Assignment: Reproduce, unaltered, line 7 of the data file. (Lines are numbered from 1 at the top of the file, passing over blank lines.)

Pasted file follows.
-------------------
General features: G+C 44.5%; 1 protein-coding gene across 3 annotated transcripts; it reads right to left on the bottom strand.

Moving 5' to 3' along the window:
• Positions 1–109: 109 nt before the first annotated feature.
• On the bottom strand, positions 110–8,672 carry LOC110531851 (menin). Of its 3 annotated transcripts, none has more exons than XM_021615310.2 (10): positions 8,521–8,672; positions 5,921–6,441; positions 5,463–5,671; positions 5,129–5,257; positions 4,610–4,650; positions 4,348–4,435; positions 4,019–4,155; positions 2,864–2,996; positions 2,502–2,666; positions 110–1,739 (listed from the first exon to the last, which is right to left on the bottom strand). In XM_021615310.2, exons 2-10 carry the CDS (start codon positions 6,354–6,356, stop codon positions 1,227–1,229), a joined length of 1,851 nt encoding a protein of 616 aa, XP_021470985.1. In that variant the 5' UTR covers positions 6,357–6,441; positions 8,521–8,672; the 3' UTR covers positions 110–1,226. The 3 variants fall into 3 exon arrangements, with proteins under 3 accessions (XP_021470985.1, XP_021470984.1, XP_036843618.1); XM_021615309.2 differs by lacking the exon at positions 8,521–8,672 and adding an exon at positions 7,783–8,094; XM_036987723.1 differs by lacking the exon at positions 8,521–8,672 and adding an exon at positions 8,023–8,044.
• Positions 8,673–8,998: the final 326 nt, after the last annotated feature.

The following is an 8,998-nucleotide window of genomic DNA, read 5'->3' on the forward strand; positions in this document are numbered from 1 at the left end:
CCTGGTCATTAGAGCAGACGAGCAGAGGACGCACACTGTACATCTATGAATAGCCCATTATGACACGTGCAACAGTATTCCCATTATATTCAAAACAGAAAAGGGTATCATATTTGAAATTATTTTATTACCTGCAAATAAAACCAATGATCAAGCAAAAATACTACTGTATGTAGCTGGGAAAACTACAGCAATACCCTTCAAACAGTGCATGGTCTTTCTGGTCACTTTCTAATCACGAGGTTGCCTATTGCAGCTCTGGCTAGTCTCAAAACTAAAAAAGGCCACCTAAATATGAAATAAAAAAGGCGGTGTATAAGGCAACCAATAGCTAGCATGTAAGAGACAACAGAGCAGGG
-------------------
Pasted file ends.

CCTGGTCATTAGAGCAGACGAGCAGAGGACGCACACTGTACATCTATGAATAGCCCATTATGACACGTGCAACAGTATTCCCATTATATTCAAAACAGAAAAGGGTATCATATTTGAAATTATTTTATTACCTGCAAATAAAACCAATGATCAAGCAAAAATACTACTGTATGTAGCTGGGAAAACTACAGCAATACCCTTCAAACAGTGCATGGTCTTTCTGGTCACTTTCTAATCACGAGGTTGCCTATTGCAGCTCTGGCTAGTCTCAAAACTAAAAAAGGCCACCTAAATATGAAATAAAAAAGGCGGTGTATAAGGCAACCAATAGCTAGCATGTAAGAGACAACAGAGCAGGG